Lighting up the darkness: ‘WinterGrace’ Christmas music by SimpleGifts

band photo
Courtesy of SimpleGifts
The Billy McLaughlin-led local collective SimpleGifts

The holiday music season is in full swing, as evidenced by the 24-7 yuletidings of KOOL 108,  but hark! under the Ho Ho Ho radar comes one of the most elegant and listenable Christmas collections of this or any year in “WinterGrace” from the Billy McLaughlin-led local collective SimpleGifts.

Co-produced by McLaughlin and Jeff Arundel, “WinterGrace” is a hushed affair that delicately soars on the strength of soulful vocal performances from area songstresses Ashleigh StillTorie Redpath, and Amy Courts, and Celtic flares conjured by tin whistle/bagpipe player Laura McKenzie. Over the course of 11 tracks, an Old World magic is achieved, and the CD as a whole begs repeated meditative listenings in the darkness and dead of winter.

“At the heart of the Christmas message, which is where all of these songs come from, there is a message of redemption, of renewal, of, ‘Things are gonna start over again now,’ and the songs we share with people give them hope,” said McLaughlin, sitting in the group’s tour bus Friday night outside St. Stephen’s Church in Bloomington before one of the group’s many live dates in December

“Christmas is a time of hope. At the darkest time of year, the shortest days, the least amount of light, the message (of light) comes out in the darkness.”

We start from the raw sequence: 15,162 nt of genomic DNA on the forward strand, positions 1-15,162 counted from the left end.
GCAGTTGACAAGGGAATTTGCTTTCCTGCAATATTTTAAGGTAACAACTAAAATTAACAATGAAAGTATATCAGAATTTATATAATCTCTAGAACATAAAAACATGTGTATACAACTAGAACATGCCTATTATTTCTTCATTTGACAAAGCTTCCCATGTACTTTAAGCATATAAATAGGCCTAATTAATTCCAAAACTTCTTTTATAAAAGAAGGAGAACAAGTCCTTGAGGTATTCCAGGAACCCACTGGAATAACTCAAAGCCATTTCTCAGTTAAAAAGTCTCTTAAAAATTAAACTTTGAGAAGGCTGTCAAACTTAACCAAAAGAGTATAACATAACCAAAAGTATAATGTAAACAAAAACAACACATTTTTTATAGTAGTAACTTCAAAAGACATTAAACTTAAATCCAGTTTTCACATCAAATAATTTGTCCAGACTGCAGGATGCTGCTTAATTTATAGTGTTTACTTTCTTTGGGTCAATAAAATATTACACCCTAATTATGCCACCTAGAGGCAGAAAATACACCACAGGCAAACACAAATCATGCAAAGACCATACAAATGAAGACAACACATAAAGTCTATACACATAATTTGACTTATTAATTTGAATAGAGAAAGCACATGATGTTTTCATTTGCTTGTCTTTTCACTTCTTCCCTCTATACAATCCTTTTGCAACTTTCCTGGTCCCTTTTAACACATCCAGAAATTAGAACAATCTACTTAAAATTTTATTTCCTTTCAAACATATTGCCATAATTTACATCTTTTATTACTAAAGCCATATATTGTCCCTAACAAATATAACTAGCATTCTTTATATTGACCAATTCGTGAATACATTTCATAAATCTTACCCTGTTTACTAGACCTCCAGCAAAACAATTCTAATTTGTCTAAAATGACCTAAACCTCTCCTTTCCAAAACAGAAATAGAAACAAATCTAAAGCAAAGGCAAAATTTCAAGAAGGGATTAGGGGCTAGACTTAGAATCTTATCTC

SimpleGifts is in its 11th year, and “WinterGrace” is the collective’s fifth and finest effort, offering up a truly original alternative to the annual Christmas music glut. The title track is an undiscovered gem penned by Appalachian folk music pioneer Jean “The Mountain Queen” Ritchie, and luminous versions of standards such as “O Little Town of Bethlehem” and “Little Drummer Boy” shine forth with an innate spirituality – perhaps because most of the players grew up performing and singing in their respective churches.

“Part of the problem with the Christmas repertoire, which has been worked over a million times, is number one to find some gems that no one has ever heard, but also if you do something like ‘Hark the Herald Angels Sing,’ you’ve got to find some kind of twinkly thing to add to that piece,” said McLaughlin. “I feel like we did it on every single one of the tracks; we’ve got something that sparkles in a way that no one else paid attention to.

 “We’re not in the pop/consumer side of this, we’re into the deep message of the music. People are excited to hear traditional instruments, traditional song choices. … It’s kind of like what Linus said when he gets into quoting scripture. It’s cool. People have a heart for this, and they’re not finding it out there, because you know what? No one else is doing it out there but us.”

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